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Beyond the Report

Beyond the Report is an anthology series designed to take a deep look at issues surrounding the Lubbock community.

  • S2P4: In 1923, the city of Lubbock established an ordinance confining African Americans to an eastern area of the city. Out of that confinement grew a tight-knit community of educators, innovators and leaders. In this episode, we explore an area known as "the flats"—one of the first Black communities within Lubbock. We hear the stories of the leaders who came from "the flats." As current leadership pushes the community forward, they reflect on aspects of the past that helped East Lubbock flourish—that need restoration and preservation.
  • S2P3: With little opportunity for African American pharmacists at the height of Jim Crowe, Alfred and Billie Caviel eventually found it in the flat, dusty town of Lubbock. In the 60s, when Lubbock was segregated, the Caviels opened a successful pharmacy that eventually became a celebration of Black history in the city. As one Lubbock local points out, it’s important to remember the roots of Black history exist in Lubbock’s own community and were planted by trailblazers like the Caviels.
  • S2N5: Down Parkway Drive, businesses dot the side of the road. But you also see empty buildings and shopping centers—some, in pretty rough shape. Cosby Morton said it wasn’t always like this. Money stayed within the community rather than being spent on another side of town...That changed after desegregation and urban renewal efforts led by the city that caused a shift in population, recalled Morton.
  • S2N4: After putting in hundreds of hours of what’s called “sweat equity,” Charlotte Ellis is now a homeowner through Lubbock Habitat for Humanity. Her home is in the Talkington addition of the Parkway-Cherry Point neighborhood. Habitat for Humanity calls it a hand up, not a handout. Aspiring homeowners have to put in the work and meet certain criteria to get the keys to a front door.
  • S2P2: AJ McCleod was raised by within the tight community of East Lubbock. Even after moving out of the neighborhood, he still considers it home. Following two tragedies that struck the McCleod family—ripping prominent men out of AJ’s life—ending gun violence became his mission.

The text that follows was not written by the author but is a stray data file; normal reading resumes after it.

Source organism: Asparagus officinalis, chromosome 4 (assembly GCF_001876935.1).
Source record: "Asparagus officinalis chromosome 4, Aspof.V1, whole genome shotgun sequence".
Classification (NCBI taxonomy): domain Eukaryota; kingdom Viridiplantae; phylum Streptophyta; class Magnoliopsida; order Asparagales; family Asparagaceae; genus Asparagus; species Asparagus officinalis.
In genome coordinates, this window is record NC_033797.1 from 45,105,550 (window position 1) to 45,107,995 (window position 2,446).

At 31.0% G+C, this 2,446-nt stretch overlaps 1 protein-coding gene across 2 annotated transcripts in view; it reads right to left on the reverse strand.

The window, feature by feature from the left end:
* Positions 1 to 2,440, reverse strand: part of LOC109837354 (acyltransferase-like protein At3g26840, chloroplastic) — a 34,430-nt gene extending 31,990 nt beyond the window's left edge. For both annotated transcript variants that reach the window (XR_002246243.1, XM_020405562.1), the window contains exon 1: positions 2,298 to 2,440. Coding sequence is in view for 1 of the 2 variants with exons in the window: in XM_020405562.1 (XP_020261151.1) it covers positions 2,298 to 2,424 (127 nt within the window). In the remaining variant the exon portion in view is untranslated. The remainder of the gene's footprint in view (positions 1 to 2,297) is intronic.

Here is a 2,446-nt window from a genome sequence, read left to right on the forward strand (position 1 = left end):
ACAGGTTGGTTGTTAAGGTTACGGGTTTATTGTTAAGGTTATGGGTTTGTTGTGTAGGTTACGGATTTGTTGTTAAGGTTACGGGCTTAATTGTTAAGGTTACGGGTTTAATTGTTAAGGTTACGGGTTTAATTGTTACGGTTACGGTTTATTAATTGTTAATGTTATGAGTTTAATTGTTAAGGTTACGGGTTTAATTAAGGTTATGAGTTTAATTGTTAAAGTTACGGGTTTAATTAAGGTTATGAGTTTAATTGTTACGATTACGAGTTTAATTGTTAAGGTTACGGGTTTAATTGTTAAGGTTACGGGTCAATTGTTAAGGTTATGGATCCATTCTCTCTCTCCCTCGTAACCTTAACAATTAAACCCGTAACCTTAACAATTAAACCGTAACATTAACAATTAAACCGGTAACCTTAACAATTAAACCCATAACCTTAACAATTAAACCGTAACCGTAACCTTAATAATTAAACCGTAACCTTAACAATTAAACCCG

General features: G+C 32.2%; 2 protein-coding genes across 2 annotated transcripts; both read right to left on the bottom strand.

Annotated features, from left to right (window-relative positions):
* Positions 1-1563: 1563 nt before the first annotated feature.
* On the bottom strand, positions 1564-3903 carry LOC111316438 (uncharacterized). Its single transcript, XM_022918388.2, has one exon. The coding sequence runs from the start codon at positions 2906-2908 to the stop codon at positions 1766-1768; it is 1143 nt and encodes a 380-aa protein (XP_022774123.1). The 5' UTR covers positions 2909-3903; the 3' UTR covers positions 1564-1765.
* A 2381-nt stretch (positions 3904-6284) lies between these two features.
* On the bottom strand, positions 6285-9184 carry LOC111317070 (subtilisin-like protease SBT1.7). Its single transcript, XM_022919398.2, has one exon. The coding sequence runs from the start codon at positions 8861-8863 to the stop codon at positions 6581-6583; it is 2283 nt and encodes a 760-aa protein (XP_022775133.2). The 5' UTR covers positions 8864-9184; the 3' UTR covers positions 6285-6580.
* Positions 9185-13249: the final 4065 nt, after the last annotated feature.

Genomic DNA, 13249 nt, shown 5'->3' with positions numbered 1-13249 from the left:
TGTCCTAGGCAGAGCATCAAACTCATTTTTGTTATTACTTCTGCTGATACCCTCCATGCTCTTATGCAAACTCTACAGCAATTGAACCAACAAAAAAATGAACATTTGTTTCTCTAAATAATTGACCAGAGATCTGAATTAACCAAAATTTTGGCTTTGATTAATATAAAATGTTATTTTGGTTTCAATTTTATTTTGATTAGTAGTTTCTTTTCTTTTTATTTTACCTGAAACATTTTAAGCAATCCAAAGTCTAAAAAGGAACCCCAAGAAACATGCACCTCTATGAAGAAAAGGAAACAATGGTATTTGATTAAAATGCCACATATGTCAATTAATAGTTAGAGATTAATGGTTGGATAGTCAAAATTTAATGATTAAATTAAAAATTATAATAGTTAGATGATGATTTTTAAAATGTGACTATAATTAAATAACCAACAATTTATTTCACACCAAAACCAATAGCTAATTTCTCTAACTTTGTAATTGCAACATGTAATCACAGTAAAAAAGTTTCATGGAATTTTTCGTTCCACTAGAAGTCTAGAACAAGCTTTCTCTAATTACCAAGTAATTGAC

• S2N3: Jafar Abdullah brought three books to read lakeside at his neighborhood park. The top about the history of Islam, the bottom about poverty. In the middle is “The New Jim Crow” by Michelle Alexander—a book that came highly recommended by one of Abdullah's mentors. The 2012 book equates the mass incarceration of Black Americans to a class system that can affect generations—an issue Abdullah thinks about often—especially when he’s working with kids through the mentorship program he started.
  • S2N2: On a mild Monday evening, people cast their lines into the Historic Dunbar Lake, hoping a fish will bite. At the other end of the park system, families picnic and walk the trails along Conquistador Lake. This is how Mari Huerta thinks of the Canyon Lakes system—a tranquil slice of nature. She’s enjoyed the North Lubbock lakes since she was a kid. Huerta still enjoys the lakes. But she no longer dips her toes in.“You can’t even do that now,” she said. “The water is so slimy.”
  • S2P1: In this community profile, three generations of East Lubbock residents unpack their family’s legacy in the Hub City. George Woods, established himself as a prominent, trusted businessman despite the barriers in place for Black men in the 30s, 40s and 50s. His descendants have all dedicated their lives to education—a passion they say started with him. In this episode, hear first-hand accounts of the Holmes family, whose roots span decades of Lubbock’s history.
  • S2N1: Community advocate Natalie Miller has sounded the alarm for years now. She presented her position clearly at a recent Coffee with the Mayor event at the only grocery store in East Lubbock. This isn’t the first time Miller has talked with the mayor about the changes she wants to see in her neighborhood.
  • S1E10: Author and Texas Tech University PhD candidate Jessica Smith has lived all over the U.S. and has experienced all forms of sexual harassment. Lubbock is no exception to that. Now, she strives to hold a mirror up to society and highlight the microaggressions that lead to much larger problems.